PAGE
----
First, Russia is in violation of the treaty. It has been since at least 2014, when the Obama administration originally brought the violation to light. And last year the vice chairman of the Joint Chiefs of Staff testified that the Russians had deployed prohibited missiles at the Kapustin Yar test site and another location in Russia.
Second, the White House’s decision will not come as a surprise to American allies. The Department of Defense has warned for months that the U.S. would deploy sea-based nuclear missiles unless Russia returned to INF compliance. Russia’s violations were also a topic at meetings of the nato Nuclear Planning Group earlier in October. On Sunday, Britain’s defense minister said he supported U.S. withdrawal. And on Monday, nato’s spokesman affirmed that all 29 allies believe Russia is in violation of the treaty. While allies would certainly prefer that the U.S. remain in the treaty, Trump’s decision may not prove as fractious as imagined.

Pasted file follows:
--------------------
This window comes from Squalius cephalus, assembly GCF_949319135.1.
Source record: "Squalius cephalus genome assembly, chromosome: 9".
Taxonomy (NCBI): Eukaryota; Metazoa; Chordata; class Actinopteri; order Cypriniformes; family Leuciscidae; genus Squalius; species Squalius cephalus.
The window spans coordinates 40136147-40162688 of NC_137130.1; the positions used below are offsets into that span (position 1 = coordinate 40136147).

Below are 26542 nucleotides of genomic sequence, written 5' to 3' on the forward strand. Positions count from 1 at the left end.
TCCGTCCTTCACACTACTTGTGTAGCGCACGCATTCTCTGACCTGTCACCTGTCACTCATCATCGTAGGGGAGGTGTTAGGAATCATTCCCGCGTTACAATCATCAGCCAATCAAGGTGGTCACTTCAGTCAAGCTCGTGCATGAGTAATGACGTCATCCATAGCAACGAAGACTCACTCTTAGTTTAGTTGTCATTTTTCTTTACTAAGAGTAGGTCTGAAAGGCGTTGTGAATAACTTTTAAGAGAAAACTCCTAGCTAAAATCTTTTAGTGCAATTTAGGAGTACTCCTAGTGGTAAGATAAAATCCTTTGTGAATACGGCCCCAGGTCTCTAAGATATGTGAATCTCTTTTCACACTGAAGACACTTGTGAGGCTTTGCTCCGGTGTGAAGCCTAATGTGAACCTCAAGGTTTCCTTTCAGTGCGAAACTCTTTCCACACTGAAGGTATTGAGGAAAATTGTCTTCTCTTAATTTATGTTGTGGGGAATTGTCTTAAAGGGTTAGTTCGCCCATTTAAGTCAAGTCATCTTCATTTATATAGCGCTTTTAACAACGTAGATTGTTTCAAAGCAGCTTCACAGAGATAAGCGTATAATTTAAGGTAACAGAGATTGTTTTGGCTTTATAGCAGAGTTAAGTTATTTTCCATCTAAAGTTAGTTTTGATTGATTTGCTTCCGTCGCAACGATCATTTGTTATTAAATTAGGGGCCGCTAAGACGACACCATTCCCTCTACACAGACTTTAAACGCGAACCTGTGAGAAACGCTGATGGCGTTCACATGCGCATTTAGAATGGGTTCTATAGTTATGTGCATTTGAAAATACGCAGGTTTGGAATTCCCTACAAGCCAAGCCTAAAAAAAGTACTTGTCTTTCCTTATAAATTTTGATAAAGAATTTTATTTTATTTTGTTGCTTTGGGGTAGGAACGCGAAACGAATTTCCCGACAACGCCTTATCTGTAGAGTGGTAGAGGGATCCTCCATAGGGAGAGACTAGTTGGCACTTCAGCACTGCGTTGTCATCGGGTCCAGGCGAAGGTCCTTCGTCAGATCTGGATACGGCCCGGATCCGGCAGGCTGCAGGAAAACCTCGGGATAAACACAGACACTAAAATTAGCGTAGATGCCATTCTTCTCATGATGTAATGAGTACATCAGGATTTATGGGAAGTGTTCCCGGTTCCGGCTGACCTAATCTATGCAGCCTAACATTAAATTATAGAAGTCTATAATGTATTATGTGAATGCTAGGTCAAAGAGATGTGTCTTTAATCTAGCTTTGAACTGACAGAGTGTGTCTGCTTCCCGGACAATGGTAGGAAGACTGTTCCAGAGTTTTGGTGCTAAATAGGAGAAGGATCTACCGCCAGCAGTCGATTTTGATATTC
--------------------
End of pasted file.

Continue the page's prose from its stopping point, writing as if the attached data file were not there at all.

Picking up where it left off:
Third, there is a strong operational argument for deploying now-prohibited ground-based conventional missiles in Asia. Commanders of the U.S. Indo-Pacific Command have for some time drawn attention to the Chinese missile advantage.
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